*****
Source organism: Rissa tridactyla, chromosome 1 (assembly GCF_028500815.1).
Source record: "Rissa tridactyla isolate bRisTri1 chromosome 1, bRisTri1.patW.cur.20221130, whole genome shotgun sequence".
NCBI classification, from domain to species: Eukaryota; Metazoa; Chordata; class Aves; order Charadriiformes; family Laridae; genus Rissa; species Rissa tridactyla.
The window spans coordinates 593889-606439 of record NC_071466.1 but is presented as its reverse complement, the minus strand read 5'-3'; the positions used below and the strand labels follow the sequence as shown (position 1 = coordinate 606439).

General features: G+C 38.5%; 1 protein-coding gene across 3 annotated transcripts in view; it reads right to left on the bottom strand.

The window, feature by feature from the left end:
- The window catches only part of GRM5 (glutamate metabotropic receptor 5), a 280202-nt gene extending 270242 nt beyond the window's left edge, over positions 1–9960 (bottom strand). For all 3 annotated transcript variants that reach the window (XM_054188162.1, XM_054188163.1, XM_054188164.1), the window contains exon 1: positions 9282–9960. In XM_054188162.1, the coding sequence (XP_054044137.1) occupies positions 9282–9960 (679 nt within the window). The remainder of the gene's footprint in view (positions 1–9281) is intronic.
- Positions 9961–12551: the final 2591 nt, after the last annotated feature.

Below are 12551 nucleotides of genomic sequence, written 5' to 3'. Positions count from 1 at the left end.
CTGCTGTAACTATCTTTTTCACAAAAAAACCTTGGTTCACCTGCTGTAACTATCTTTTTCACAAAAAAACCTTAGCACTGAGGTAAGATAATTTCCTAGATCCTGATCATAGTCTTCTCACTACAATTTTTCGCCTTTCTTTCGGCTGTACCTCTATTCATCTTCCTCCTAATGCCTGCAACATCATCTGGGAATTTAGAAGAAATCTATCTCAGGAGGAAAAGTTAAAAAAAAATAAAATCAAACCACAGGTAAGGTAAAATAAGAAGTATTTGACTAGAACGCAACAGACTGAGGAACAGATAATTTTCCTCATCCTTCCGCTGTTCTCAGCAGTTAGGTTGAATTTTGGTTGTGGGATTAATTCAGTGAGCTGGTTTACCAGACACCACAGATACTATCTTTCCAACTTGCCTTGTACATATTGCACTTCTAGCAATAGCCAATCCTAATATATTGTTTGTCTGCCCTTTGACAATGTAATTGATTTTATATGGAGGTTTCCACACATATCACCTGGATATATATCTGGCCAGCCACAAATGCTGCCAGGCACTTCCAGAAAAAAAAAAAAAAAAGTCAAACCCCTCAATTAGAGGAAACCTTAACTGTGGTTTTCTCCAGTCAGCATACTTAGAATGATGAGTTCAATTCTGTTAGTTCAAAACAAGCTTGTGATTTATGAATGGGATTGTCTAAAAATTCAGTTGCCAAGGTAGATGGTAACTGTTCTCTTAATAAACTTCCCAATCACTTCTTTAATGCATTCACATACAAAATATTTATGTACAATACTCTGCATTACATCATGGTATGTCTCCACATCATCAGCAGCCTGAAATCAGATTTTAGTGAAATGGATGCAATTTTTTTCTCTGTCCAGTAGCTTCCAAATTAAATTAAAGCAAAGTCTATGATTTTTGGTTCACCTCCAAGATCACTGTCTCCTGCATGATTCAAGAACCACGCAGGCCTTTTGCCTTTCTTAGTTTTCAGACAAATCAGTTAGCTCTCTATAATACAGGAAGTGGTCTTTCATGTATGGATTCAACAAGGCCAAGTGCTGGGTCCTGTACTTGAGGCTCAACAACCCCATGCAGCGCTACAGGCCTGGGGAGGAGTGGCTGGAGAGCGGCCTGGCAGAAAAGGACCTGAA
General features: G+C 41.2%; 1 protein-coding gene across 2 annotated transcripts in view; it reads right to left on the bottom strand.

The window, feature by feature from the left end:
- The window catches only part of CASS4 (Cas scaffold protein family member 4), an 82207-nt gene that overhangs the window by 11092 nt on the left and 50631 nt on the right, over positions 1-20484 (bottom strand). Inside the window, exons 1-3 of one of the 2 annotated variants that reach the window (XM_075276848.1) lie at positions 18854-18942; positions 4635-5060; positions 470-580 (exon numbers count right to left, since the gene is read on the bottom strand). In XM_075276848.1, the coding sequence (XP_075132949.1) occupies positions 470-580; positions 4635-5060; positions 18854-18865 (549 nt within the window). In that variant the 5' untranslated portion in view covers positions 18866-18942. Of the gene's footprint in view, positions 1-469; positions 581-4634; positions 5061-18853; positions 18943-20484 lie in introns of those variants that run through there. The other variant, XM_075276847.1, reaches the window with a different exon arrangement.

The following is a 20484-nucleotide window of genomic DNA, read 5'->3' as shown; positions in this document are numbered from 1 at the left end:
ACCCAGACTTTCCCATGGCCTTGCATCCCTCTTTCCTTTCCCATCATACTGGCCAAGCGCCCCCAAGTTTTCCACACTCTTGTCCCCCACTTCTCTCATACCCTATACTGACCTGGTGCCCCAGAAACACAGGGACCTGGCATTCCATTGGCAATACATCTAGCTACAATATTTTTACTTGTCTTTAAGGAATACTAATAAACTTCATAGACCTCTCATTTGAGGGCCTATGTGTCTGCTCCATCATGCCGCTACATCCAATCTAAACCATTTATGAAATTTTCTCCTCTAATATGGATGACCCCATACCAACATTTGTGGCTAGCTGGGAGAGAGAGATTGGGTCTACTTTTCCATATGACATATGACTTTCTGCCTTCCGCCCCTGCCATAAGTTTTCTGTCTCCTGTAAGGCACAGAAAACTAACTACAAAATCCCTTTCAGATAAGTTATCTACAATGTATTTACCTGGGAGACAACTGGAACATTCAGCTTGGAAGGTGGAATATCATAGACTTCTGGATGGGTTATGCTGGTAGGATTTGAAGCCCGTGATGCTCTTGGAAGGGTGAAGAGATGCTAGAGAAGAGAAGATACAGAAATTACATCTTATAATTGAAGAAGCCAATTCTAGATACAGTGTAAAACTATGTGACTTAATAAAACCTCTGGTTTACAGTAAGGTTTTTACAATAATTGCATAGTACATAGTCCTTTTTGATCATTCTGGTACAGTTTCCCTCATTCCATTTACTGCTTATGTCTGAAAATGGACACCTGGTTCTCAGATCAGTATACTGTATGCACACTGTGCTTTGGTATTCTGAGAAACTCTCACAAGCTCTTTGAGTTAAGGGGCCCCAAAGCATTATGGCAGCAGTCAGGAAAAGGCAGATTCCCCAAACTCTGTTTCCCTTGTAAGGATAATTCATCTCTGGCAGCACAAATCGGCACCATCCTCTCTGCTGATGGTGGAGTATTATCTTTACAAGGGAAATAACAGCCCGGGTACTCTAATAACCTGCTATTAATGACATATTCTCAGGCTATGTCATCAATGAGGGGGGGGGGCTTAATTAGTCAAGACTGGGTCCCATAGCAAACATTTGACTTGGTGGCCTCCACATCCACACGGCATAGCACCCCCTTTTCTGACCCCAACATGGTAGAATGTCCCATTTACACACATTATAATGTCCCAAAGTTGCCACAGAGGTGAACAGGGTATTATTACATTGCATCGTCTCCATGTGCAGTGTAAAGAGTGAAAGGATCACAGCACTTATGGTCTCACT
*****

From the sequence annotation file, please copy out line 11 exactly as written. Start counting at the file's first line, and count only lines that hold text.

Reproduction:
General features: G+C 41.2%; 1 protein-coding gene across 2 annotated transcripts in view; it reads right to left on the bottom strand.